Tax breaks will help investors’ profits bloom


Investors are essential to Chancellor Kwasi Kwarteng’s mission to grow the economy. 

As a result, there were a number of announcements in his mini-Budget on Friday that will affect pensions, savings and investment portfolios. 

Dividend duty drop helps entrepreneurs 

Investors who receive a high level of income from investments will receive a tax cut from April next year, the Chancellor said. 

Fresh start: Bloom and Wild benefited from start-up schemes that have now been extended

The tax rate on dividend payments for basic rate taxpayers will fall from 8.75 per cent to 7.5 per cent and for higher-rate taxpayers from 33.75 per cent to 32.5 per cent. Additional rate taxpayers will have their current rate of 39.35 per cent abolished altogether.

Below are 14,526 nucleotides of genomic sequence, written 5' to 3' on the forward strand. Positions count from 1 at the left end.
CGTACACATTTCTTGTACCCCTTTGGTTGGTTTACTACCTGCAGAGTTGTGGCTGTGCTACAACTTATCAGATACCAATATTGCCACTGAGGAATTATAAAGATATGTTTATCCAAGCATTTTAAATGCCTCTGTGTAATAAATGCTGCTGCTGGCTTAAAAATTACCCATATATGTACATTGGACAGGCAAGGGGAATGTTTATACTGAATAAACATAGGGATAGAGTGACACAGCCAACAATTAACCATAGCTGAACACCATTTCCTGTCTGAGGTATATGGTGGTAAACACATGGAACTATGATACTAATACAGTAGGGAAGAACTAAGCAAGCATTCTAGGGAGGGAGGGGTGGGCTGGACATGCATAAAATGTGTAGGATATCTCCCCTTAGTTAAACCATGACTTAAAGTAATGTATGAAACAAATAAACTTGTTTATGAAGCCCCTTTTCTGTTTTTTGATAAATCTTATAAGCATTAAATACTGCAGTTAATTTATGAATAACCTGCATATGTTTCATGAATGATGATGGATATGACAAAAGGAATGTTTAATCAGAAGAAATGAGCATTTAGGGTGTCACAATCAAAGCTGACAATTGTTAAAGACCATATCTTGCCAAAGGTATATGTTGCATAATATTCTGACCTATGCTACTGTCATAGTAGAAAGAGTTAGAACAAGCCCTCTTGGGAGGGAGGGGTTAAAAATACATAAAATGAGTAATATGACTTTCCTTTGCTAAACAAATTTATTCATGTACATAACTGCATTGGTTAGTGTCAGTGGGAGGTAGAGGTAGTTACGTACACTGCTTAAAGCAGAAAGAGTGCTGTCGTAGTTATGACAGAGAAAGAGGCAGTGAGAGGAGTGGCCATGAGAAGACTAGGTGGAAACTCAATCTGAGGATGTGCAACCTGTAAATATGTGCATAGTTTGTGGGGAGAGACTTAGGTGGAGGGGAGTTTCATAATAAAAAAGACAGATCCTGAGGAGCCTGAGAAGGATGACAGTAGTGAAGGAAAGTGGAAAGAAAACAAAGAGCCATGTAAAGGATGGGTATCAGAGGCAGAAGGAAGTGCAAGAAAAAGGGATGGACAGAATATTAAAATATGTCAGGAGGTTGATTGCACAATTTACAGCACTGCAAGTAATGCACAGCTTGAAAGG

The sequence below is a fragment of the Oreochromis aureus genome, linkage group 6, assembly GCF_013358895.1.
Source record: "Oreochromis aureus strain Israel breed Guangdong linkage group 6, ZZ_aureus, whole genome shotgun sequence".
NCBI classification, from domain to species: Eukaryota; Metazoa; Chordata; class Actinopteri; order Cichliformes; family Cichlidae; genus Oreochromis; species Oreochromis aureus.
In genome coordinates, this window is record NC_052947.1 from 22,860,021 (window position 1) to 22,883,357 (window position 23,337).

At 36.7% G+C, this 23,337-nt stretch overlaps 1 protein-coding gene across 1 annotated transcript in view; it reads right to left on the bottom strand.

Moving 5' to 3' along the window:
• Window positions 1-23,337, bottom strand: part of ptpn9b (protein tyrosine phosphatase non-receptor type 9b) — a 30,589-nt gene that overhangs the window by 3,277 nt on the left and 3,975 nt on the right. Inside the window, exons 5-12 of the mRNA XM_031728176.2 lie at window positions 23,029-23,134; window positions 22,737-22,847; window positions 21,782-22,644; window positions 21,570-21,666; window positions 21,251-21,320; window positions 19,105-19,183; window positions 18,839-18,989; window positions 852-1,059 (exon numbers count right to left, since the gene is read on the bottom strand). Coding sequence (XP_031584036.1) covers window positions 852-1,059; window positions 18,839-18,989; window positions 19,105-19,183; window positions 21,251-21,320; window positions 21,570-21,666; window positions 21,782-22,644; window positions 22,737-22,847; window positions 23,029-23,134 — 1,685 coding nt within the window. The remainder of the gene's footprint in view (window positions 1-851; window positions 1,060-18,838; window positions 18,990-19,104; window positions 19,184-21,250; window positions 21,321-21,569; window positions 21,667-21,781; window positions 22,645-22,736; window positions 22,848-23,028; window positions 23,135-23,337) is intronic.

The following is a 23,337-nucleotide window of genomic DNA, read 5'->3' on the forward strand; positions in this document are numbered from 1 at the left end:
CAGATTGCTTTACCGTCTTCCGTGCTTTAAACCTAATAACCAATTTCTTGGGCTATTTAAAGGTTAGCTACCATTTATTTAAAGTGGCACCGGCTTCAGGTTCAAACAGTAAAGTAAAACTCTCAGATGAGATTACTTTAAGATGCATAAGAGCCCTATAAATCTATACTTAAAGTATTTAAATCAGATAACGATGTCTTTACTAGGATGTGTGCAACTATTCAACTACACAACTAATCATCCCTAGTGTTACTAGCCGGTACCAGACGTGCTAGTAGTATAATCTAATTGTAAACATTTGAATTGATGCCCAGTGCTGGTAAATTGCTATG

In reality, only investors with big portfolios pay tax on dividends as investments sheltered in pensions and Individual Savings Accounts (Isas) do not attract it. And everyone has an annual £2,000 tax-free dividend allowance. 

Laura Suter, head of personal finance at investing platform AJ Bell, calculates that an investor would need to have a portfolio of more than £50,000 yielding 4 per cent to benefit. However, she points out that company directors who pay themselves in dividends are likely to make huge savings. 

‘Someone receiving £50,000 of dividends a year will save £3,288 next year in comparison to this year, while those taking £10,000 of dividends a year will be better off to the tune of £548,’ she says. 

Start-up schemes receive a big boost 

Three schemes that afford investors major tax breaks for supporting start-up businesses received a major boost in the Budget.